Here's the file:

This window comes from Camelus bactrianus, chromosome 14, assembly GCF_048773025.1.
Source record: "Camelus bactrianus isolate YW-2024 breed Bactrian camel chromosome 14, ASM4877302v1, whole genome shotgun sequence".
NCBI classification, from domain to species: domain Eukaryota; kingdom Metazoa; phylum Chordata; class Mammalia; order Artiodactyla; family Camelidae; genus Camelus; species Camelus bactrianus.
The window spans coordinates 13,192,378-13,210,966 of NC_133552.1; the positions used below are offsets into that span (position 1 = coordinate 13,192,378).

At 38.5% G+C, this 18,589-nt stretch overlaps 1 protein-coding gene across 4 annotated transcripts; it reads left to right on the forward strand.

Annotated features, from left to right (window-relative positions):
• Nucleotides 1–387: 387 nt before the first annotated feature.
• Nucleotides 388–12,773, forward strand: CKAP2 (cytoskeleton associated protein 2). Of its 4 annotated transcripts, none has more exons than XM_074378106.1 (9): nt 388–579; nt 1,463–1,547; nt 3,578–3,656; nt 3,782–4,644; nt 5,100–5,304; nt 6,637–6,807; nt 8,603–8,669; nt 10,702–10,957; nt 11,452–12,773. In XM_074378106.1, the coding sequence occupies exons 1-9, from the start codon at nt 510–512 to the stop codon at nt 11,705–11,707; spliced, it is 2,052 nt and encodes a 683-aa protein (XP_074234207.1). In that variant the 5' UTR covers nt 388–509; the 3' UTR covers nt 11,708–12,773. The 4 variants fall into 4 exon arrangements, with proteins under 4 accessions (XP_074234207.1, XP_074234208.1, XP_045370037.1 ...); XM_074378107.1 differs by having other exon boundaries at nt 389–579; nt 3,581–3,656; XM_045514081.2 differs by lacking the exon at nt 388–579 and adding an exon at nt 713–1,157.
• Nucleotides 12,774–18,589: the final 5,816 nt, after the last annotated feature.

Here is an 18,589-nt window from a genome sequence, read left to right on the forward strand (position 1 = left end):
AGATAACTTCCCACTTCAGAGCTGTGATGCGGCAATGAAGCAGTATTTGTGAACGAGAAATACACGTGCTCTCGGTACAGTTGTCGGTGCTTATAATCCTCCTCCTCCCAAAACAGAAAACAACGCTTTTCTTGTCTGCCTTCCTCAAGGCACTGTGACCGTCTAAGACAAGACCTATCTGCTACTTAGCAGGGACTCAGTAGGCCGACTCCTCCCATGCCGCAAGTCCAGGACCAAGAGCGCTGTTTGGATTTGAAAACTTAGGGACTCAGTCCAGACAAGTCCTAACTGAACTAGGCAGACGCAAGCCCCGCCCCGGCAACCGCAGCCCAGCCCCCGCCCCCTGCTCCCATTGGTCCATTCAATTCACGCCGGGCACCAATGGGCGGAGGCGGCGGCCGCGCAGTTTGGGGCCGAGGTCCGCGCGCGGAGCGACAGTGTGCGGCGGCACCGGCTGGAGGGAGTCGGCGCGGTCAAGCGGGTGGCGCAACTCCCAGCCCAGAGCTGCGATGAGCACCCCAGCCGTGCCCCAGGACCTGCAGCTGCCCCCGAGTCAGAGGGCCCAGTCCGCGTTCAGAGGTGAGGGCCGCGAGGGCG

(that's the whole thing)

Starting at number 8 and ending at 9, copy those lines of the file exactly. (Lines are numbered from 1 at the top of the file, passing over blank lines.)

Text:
• Nucleotides 388–12,773, forward strand: CKAP2 (cytoskeleton associated protein 2). Of its 4 annotated transcripts, none has more exons than XM_074378106.1 (9): nt 388–579; nt 1,463–1,547; nt 3,578–3,656; nt 3,782–4,644; nt 5,100–5,304; nt 6,637–6,807; nt 8,603–8,669; nt 10,702–10,957; nt 11,452–12,773. In XM_074378106.1, the coding sequence occupies exons 1-9, from the start codon at nt 510–512 to the stop codon at nt 11,705–11,707; spliced, it is 2,052 nt and encodes a 683-aa protein (XP_074234207.1). In that variant the 5' UTR covers nt 388–509; the 3' UTR covers nt 11,708–12,773. The 4 variants fall into 4 exon arrangements, with proteins under 4 accessions (XP_074234207.1, XP_074234208.1, XP_045370037.1 ...); XM_074378107.1 differs by having other exon boundaries at nt 389–579; nt 3,581–3,656; XM_045514081.2 differs by lacking the exon at nt 388–579 and adding an exon at nt 713–1,157.
• Nucleotides 12,774–18,589: the final 5,816 nt, after the last annotated feature.